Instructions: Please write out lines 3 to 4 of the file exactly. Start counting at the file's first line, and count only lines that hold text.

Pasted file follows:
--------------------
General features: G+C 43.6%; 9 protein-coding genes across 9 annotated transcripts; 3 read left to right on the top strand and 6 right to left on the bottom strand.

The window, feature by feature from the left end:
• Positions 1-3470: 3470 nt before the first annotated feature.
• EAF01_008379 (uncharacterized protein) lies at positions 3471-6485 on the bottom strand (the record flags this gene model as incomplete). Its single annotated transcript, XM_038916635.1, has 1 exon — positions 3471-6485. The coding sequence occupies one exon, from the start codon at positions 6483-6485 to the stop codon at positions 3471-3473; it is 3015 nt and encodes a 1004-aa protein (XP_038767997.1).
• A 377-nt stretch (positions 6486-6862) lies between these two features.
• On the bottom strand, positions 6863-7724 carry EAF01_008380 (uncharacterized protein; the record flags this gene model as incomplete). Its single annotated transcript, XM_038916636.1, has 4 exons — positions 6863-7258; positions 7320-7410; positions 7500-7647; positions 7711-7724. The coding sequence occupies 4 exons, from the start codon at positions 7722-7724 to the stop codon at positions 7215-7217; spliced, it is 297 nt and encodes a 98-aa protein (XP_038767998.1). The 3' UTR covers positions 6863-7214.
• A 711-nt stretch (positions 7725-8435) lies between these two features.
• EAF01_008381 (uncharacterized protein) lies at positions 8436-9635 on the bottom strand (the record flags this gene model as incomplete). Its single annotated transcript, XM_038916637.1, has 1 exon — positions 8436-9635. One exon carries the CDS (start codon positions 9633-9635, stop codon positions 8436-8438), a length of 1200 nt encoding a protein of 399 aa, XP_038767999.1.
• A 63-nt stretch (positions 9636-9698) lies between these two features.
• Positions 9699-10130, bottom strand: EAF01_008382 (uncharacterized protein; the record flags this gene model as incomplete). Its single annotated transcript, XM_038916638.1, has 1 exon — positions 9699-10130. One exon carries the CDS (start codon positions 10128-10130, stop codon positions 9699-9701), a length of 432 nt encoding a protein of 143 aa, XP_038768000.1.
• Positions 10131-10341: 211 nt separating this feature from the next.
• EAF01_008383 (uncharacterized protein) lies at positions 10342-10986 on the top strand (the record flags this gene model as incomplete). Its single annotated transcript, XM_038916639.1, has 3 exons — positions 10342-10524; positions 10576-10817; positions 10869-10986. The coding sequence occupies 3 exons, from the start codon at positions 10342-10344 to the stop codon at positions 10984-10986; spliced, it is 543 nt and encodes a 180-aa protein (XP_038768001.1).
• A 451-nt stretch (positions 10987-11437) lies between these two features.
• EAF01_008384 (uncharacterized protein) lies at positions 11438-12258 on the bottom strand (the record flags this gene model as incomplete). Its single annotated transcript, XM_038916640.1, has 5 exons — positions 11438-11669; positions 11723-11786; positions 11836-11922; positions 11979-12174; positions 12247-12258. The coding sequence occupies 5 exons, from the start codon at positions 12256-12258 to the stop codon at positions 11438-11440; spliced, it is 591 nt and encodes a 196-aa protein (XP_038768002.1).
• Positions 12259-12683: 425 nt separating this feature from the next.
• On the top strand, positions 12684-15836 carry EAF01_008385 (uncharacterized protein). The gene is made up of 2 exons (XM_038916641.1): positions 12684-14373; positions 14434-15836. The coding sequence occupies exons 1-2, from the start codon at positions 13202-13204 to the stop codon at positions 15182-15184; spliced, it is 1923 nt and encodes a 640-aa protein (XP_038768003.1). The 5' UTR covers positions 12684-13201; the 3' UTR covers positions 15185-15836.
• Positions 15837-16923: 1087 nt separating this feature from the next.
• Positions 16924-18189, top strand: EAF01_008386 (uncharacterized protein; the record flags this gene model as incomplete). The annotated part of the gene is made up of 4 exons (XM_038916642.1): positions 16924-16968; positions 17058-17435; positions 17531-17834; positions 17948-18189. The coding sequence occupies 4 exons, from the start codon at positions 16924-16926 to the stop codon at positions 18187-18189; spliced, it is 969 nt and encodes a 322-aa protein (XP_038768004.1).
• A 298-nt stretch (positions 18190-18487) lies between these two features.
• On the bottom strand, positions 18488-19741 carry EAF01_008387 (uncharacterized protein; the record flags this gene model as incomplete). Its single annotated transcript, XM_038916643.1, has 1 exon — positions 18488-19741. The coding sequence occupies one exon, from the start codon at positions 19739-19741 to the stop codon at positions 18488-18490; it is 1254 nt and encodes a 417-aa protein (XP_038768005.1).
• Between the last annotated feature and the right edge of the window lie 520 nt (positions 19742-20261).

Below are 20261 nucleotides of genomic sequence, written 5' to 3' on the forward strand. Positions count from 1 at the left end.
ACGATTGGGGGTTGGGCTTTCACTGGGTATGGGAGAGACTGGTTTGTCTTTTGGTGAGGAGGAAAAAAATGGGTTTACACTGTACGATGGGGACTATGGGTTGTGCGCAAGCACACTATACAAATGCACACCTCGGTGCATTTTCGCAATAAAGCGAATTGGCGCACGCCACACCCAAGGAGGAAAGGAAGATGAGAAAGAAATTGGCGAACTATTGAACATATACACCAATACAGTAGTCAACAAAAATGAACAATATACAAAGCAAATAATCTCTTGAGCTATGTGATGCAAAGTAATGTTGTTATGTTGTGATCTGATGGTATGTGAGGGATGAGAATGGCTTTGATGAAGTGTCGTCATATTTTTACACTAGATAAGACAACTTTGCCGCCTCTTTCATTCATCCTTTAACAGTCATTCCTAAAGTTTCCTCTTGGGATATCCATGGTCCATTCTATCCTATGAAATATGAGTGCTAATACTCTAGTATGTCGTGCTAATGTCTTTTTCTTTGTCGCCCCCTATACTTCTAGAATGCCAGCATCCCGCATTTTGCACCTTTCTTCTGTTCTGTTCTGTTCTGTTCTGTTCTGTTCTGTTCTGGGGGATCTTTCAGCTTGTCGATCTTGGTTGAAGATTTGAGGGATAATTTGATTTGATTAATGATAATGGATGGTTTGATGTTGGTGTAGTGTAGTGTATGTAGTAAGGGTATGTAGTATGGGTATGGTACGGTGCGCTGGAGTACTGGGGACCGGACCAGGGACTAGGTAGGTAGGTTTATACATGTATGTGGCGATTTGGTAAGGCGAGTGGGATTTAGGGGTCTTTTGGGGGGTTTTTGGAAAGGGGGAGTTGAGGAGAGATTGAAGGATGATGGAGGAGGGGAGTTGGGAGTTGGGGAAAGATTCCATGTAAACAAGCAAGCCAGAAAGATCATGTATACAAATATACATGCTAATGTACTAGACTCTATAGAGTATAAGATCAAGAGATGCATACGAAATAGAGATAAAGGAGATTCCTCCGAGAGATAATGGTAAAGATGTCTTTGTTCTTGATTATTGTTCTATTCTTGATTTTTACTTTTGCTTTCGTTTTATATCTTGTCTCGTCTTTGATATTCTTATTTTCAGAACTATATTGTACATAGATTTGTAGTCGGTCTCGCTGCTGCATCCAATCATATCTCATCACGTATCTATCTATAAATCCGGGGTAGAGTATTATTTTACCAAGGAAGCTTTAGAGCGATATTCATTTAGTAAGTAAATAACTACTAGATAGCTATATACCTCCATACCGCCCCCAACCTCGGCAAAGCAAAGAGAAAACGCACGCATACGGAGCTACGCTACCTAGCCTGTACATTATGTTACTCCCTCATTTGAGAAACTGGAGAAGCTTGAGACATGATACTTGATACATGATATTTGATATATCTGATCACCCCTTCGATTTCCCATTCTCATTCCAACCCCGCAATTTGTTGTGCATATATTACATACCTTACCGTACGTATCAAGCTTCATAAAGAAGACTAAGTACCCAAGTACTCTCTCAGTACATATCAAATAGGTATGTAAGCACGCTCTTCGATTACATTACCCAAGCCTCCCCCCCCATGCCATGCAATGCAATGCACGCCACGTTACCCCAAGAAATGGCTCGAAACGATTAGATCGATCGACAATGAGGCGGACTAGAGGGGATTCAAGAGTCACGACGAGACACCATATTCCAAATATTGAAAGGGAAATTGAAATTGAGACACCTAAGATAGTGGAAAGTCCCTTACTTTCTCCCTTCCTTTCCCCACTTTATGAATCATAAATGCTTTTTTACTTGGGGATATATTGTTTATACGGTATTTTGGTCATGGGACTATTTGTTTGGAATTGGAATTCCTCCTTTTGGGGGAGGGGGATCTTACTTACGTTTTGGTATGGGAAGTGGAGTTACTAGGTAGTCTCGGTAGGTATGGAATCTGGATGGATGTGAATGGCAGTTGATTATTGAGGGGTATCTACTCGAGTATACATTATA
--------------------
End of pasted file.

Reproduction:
• Positions 1-3470: 3470 nt before the first annotated feature.
• EAF01_008379 (uncharacterized protein) lies at positions 3471-6485 on the bottom strand (the record flags this gene model as incomplete). Its single annotated transcript, XM_038916635.1, has 1 exon — positions 3471-6485. The coding sequence occupies one exon, from the start codon at positions 6483-6485 to the stop codon at positions 3471-3473; it is 3015 nt and encodes a 1004-aa protein (XP_038767997.1).